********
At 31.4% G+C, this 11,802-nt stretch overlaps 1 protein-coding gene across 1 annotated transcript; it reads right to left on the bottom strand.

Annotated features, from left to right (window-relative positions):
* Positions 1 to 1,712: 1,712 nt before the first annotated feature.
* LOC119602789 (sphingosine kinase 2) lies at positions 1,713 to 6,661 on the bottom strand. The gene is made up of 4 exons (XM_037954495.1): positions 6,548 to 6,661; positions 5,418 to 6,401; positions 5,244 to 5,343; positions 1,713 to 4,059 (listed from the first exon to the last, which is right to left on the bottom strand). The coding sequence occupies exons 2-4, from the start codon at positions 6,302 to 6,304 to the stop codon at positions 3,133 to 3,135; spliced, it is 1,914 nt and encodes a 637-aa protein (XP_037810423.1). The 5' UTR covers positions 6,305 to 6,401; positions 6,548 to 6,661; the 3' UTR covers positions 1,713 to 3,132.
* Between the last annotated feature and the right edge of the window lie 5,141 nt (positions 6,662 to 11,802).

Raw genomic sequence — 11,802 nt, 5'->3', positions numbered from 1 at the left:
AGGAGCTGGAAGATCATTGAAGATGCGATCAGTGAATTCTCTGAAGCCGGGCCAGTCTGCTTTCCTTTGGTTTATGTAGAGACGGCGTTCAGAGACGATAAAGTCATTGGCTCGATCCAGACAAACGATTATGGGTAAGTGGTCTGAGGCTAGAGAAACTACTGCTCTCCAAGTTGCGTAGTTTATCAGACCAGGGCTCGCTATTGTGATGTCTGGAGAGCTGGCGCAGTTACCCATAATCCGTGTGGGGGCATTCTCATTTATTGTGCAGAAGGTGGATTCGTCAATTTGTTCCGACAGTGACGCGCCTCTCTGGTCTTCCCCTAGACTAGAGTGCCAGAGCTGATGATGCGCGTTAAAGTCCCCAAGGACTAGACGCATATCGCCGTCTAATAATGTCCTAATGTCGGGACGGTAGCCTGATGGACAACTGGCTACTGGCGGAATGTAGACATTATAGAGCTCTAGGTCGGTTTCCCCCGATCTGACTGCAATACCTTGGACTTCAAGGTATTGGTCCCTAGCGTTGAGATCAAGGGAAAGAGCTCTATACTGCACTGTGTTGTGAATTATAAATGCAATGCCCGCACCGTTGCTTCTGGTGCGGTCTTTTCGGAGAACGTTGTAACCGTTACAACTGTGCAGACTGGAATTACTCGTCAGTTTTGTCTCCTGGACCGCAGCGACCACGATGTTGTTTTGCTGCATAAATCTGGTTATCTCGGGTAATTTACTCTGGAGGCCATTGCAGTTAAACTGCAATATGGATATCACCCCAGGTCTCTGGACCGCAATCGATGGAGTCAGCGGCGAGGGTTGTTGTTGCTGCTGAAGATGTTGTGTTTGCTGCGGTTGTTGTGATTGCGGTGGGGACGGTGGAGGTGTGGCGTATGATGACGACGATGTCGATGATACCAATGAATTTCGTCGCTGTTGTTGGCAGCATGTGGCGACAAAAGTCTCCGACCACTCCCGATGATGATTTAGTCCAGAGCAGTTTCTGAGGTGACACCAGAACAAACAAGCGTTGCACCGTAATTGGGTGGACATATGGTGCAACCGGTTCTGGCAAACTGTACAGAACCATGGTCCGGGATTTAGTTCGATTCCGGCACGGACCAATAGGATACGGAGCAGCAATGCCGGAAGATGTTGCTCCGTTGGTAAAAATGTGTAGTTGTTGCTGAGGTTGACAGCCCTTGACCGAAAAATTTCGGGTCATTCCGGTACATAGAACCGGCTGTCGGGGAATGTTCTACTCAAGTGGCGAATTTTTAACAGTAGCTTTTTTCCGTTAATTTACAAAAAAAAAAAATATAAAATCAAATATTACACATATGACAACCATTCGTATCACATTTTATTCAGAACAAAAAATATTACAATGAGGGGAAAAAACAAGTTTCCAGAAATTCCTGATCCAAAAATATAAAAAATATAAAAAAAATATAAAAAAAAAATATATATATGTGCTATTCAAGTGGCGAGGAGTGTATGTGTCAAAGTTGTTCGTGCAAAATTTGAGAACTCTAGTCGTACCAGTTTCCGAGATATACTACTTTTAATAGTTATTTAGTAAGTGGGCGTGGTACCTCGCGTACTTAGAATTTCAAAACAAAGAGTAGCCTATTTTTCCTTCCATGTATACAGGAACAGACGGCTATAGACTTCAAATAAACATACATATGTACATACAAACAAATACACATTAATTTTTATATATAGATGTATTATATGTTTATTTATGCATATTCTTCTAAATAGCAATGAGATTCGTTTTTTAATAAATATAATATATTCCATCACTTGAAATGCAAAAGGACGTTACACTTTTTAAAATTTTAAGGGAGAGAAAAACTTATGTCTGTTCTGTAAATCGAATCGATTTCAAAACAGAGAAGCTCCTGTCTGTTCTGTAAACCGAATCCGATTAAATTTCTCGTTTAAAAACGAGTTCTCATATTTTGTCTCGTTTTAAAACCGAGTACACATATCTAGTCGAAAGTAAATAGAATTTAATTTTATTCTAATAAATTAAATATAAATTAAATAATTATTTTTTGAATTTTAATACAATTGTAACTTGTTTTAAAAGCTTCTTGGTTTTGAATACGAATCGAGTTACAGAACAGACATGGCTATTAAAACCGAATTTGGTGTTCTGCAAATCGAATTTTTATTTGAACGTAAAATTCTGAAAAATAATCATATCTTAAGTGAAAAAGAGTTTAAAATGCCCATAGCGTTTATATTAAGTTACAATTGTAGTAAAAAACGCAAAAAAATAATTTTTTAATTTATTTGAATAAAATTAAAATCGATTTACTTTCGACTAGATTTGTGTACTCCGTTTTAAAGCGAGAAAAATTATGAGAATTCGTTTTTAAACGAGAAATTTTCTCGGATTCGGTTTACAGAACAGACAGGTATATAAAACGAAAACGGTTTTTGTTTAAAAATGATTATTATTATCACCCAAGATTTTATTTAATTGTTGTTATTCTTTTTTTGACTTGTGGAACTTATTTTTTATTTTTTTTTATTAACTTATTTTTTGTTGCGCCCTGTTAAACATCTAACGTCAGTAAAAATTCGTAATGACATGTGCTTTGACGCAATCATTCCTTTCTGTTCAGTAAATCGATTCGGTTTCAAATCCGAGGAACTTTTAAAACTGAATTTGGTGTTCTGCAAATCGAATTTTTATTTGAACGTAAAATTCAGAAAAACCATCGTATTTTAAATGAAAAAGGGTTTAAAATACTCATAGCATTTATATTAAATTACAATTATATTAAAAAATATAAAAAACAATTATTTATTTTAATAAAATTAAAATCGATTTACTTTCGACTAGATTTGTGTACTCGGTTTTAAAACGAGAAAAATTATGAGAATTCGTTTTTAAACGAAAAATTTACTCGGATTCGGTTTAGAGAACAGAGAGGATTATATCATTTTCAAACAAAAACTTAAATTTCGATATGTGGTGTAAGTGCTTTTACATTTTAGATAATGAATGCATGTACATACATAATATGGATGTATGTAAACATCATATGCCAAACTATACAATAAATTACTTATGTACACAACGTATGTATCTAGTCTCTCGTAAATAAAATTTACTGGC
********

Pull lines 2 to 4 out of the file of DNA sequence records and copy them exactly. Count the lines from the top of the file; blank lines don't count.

Annotated features, from left to right (window-relative positions):
* Positions 1 to 1,712: 1,712 nt before the first annotated feature.
* LOC119602789 (sphingosine kinase 2) lies at positions 1,713 to 6,661 on the bottom strand. The gene is made up of 4 exons (XM_037954495.1): positions 6,548 to 6,661; positions 5,418 to 6,401; positions 5,244 to 5,343; positions 1,713 to 4,059 (listed from the first exon to the last, which is right to left on the bottom strand). The coding sequence occupies exons 2-4, from the start codon at positions 6,302 to 6,304 to the stop codon at positions 3,133 to 3,135; spliced, it is 1,914 nt and encodes a 637-aa protein (XP_037810423.1). The 5' UTR covers positions 6,305 to 6,401; positions 6,548 to 6,661; the 3' UTR covers positions 1,713 to 3,132.